But being back on the field and being back to their normal selves are two different things. Whether Seattle has a full-strength Thomas and Lockett at its disposal will play a major role on how successful the Seahawks are in 2017.
3) Who starts at right cornerback?
While Seattle has been set at left cornerback for years thanks to Sherman, the Seahawks have churned through several starters on the opposite side. Last year it was DeShawn Shead’s turn, and the former special teams standout proved up to the challenge, giving Seattle solid play against both the pass and the run.
However, Shead’s season ended when he tore the ACL in his left knee in Seattle’s season-ending playoff loss to Atlanta, and he’s expected to be placed on the physically-unable-to-perform list when camp begins. Who takes his place?
It could be one of several players. Veteran Jeremy Lane could be the first in line, but he seems to have settled into the nickel role, and the few times he played outside last year he was less than stellar. Third-round draft pick Shaquill Griffin received rave reviews during offseason activities and has a chance to start from Day 1. Neiko Thorpe is also in the mix.
Seattle needs one of those players to step up until Shead is healthy enough to return.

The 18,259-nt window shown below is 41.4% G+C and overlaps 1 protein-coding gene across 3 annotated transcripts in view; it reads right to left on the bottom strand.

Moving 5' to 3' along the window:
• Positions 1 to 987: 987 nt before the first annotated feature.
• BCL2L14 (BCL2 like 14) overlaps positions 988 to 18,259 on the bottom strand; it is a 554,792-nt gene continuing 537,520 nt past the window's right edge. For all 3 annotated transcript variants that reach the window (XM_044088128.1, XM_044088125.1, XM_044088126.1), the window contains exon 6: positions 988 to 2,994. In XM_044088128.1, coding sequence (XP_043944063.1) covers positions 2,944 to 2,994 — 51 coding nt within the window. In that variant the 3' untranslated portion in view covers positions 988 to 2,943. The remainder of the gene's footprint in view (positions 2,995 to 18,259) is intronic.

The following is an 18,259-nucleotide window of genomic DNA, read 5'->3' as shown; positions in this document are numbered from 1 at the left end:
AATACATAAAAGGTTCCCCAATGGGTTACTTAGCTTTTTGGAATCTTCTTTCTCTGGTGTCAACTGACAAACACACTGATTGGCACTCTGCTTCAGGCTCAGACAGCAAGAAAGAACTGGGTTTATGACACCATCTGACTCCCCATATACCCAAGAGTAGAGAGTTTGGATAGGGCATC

4) Who gets the first-team reps at running back?
The past two seasons, because of injuries, the Seahawks found themselves scraping the bottom of the barrel in search of options at running back. This year, at least as camp begins, Seattle has several to choose from, with former Green Bay Pro Bowler Eddie Lacy brought in to compete with Thomas Rawls and C.J. Prosise.
All three have shown the ability to be impact backs, but all three also come with question marks. Lacy was stellar for the Packers in 2013 and 2014, but has had issues with keeping his weight down. Rawls was impressive as a rookie in 2015, but he was less effective last season, and he had major injuries both years. Prosise was spectacular when he was on the field last year as a rookie, but those moments were few and far between as he tries to shake the tag of being fragile.
Lacy and Rawls would seem to be vying to be the early-down battering ram, with Prosise serving primarily as the third-down back. But no doubt the Seahawks would settle for just one of those players remaining effective and healthy throughout the season.
5) Does Seattle have a reliable kicker?
Kickers are often a source of derision in the NFL, but this is a sneaky-important issue for the Seahawks.
For six years Seattle had one of the best in the business in Steven Hauschka, who ranks third all-time in NFL field-goal accuracy and is particularly adept from 50-plus yards. But Hauschka became too expensive for the Seahawks, signing a lucrative deal with the Buffalo Bills as a free agent.
In his place Seattle signed Blair Walsh, who is best known by Seahawks fans for a field goal he missed — the 27-yard chip shot he shanked that would have knocked Seattle out of the playoffs two seasons ago when he was playing for Minnesota.
Walsh isn’t exactly riding high, having been released by the Vikings midseason last year after struggling through the first half. Seattle played in five games that were decided by three points or fewer last season, so the reliability of the kicker can’t be dismissed.
Follow Nick Patterson on Twitter at @NickHPatterson.